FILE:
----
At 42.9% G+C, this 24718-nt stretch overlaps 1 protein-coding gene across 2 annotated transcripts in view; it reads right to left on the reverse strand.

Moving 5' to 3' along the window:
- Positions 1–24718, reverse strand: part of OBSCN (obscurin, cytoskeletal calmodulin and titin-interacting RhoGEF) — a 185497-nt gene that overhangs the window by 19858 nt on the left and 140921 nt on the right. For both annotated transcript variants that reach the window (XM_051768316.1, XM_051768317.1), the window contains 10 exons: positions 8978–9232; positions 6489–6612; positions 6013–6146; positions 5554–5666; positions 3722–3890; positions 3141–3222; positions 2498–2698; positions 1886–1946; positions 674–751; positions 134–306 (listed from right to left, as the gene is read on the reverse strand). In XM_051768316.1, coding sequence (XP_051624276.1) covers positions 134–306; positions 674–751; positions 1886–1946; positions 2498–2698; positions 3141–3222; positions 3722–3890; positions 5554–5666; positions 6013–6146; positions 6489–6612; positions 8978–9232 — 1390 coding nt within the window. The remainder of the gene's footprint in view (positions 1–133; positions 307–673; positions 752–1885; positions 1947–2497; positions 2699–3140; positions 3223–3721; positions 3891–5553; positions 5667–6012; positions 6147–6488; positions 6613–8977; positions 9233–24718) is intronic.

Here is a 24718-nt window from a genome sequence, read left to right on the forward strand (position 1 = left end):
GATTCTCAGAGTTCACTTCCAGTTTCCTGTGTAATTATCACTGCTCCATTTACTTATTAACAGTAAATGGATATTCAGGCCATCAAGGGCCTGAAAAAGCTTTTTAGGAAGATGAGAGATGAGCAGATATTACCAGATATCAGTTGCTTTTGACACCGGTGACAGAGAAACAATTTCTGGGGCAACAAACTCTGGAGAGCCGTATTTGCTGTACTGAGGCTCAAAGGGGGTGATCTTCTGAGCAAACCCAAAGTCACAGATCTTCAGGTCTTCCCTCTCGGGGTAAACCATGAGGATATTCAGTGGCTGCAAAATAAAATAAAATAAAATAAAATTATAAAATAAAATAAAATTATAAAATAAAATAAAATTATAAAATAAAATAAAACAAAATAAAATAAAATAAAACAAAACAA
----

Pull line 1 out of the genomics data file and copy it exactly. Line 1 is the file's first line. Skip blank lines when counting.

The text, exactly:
At 42.9% G+C, this 24718-nt stretch overlaps 1 protein-coding gene across 2 annotated transcripts in view; it reads right to left on the reverse strand.